- Fungal pathogens- Viral pathogens

Plants have both innate and induced disease resistance mechanisms.

The former is the plants’ first line of defence and the latter can be termed the plants’ second line of defence.

The plant’s innate disease resistance responses involves the:

Cell wall & cuticle preventing water loss and act as a physical barrier to prevent pathogens enter leaf.

NOTE: Varying properties of cell wall and cuticle can be acquired via adaptation.

Antimicrobial chemicals such as nicotine which naturally occurs in some plants.

Naturally occurring enzyme inhibitors.

The cell’s second line of defence involves both general (non-specific) and specific immunity.

In general-induced immunity, it involves pattern recognition receptors that are present on plants’ cell wall which are able to recognise microbe-associated molecule patterns.

When these microbial patterns are identified by the receptors, various responses are triggered via signalling pathways resulting in:

Production of lignin to reinforce cell wall. Lignin produced also allows the modification of cell wall structure by blocking the plasmodesmata (the channel allowing molecules to through the cell wall) is blocked, thus hindering the flow of pathogen from one cell to another.

Production and accumulation of proteins into the cell membrane such as chitinase, glucanase and protease. These proteins are able to inhibit effectors that are secreted by pathogens and stop reproduction & growth of pathogen. We will examine what effector molecules are and what they do soon.

Production & secretion of antimicrobial molecules such as nitric oxide (NO) or hydrogen peroxide (H2O2).

Production & secretion of signalling hormones such as salicylic acid and jasmonic acid.

Activation of genes to produce more antimicrobial enzymes and proteins (e.g. chitinase, glucanase and protease as mentioned earlier) to stop the reproduction & growth of pathogens.

It is important to note that pathogens have adapted to avoid the detection or recognition of microbe-associated molecule patterns which can led to the plant’s general-induced defence mechanism not being triggered. These pathogens can secrete effector molecules.

Effectors are molecules secreted by pathogens to suppress the plant’s general-induced defence mechanisms, allowing the pathogen to invade and obtain nutrients from plant cells.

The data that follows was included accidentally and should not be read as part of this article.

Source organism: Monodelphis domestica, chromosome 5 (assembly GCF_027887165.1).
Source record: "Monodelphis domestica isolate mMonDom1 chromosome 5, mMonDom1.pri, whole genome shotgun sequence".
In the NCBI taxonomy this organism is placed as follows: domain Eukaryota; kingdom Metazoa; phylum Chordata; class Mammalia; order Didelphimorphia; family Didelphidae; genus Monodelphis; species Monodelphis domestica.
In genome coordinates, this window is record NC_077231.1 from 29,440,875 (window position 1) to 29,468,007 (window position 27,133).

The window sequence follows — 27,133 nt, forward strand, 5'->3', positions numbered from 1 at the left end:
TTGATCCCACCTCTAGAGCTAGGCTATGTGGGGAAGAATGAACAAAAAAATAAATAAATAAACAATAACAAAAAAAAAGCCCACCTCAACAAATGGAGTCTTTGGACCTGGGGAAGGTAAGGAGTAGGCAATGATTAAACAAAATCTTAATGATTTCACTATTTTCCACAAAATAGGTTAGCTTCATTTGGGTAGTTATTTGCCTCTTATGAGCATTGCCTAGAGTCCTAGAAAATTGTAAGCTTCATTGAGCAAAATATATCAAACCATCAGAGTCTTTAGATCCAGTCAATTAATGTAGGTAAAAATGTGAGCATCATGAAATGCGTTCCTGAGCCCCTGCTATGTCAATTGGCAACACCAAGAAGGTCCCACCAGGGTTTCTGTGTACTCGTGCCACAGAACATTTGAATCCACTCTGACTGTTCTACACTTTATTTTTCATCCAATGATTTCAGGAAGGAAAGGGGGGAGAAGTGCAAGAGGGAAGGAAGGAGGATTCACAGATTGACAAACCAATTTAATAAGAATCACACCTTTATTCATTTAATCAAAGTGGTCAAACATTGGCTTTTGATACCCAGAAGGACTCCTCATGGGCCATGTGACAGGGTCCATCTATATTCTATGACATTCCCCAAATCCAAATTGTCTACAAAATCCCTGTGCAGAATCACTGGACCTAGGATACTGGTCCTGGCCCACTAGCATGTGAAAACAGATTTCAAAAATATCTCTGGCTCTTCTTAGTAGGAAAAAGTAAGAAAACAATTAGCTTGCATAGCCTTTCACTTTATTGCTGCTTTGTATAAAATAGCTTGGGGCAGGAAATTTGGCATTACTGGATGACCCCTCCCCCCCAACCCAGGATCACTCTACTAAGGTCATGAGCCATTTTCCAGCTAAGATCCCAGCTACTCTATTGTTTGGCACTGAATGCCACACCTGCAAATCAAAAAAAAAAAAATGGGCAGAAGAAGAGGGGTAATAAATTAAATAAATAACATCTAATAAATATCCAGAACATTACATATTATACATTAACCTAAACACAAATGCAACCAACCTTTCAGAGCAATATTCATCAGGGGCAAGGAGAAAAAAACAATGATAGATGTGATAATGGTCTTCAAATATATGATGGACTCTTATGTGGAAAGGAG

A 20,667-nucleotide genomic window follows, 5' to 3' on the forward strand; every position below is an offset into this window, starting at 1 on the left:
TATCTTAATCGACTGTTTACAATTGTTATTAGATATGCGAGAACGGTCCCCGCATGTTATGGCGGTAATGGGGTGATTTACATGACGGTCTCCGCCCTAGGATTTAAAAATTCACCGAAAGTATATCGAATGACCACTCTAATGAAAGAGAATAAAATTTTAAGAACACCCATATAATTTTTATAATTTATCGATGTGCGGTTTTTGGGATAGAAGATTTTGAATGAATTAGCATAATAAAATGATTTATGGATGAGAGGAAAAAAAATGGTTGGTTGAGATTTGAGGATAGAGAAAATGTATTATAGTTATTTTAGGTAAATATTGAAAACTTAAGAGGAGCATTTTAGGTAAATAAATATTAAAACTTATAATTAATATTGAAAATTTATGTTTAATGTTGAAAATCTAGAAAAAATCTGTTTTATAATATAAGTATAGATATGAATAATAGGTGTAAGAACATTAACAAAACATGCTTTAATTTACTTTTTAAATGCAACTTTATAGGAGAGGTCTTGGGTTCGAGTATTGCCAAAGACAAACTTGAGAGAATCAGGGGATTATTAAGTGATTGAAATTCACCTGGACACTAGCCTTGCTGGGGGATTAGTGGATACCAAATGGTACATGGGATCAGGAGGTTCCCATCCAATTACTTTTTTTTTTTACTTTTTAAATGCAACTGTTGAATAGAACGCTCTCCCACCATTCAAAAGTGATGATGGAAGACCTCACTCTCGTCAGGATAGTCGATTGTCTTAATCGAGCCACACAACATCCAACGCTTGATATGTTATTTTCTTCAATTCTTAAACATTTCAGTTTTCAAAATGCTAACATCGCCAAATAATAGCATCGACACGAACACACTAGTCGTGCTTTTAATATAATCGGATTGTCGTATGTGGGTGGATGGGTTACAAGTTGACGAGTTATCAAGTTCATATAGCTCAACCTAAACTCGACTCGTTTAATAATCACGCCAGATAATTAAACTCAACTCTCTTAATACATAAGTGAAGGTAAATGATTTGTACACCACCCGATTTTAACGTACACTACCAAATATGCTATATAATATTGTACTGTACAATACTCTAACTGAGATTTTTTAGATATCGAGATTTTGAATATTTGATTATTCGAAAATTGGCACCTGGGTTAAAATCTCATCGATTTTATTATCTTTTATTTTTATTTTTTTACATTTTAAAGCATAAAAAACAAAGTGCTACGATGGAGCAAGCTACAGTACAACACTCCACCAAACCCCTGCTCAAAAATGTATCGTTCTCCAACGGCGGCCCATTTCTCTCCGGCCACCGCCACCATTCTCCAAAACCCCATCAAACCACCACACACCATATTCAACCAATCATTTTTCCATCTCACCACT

In the specific – induced immunity in plants, the hypersensitive response is involved.

This only occurs when the plant identified and recognises a specific antigen.

NOTE: An antigen is a protein molecule present on the pathogen (or they can be proteins secreted by the pathogen).

There are resistance proteins that are present in the plants’ cell membrane situated near (or guarding) the proteins. These resistance proteins are also found inside plant cells.

The specific-induced immunity response involves resistance proteins recognising the antigen which triggers responses via a signalling pathway. These signals produced as a result of the recognition of pathogen’s effectors by resistance proteins result in the activation of genes in plant that are responsible for the coding and production of enzymes, antimicrobial (e.g. phytoalexins) and oxidative molecules to hydrolyse proteins, nuclear membrane and nucleic acid which breaks them down. This would results in apoptosis.

Apoptosis is essentially programmed death of infected cells and surrounding cells of infected cell so stop the spread of pathogens, effector molecules and infection in general.

NOTE: This response is the last defence barrier to defend against pathogen and their effectors that have invaded the cytoplasm and vascular systems.

Response of Potato Plant to Fungi

Host: Ipomoea costata (Potato Plant).

Pathogen: Phytophthora Infestans (Fungi).

Disease: Late Blight (or Potato Blight).

The potato plant’s example is same as the general-induced immunity and specific-induced immunity as we have examined in the above section.

So, you can write them and replace the word ‘pathogen’ with the word ‘Fungi’ in your written response in exams.

However, we will go over some points that are specific to the late blight disease: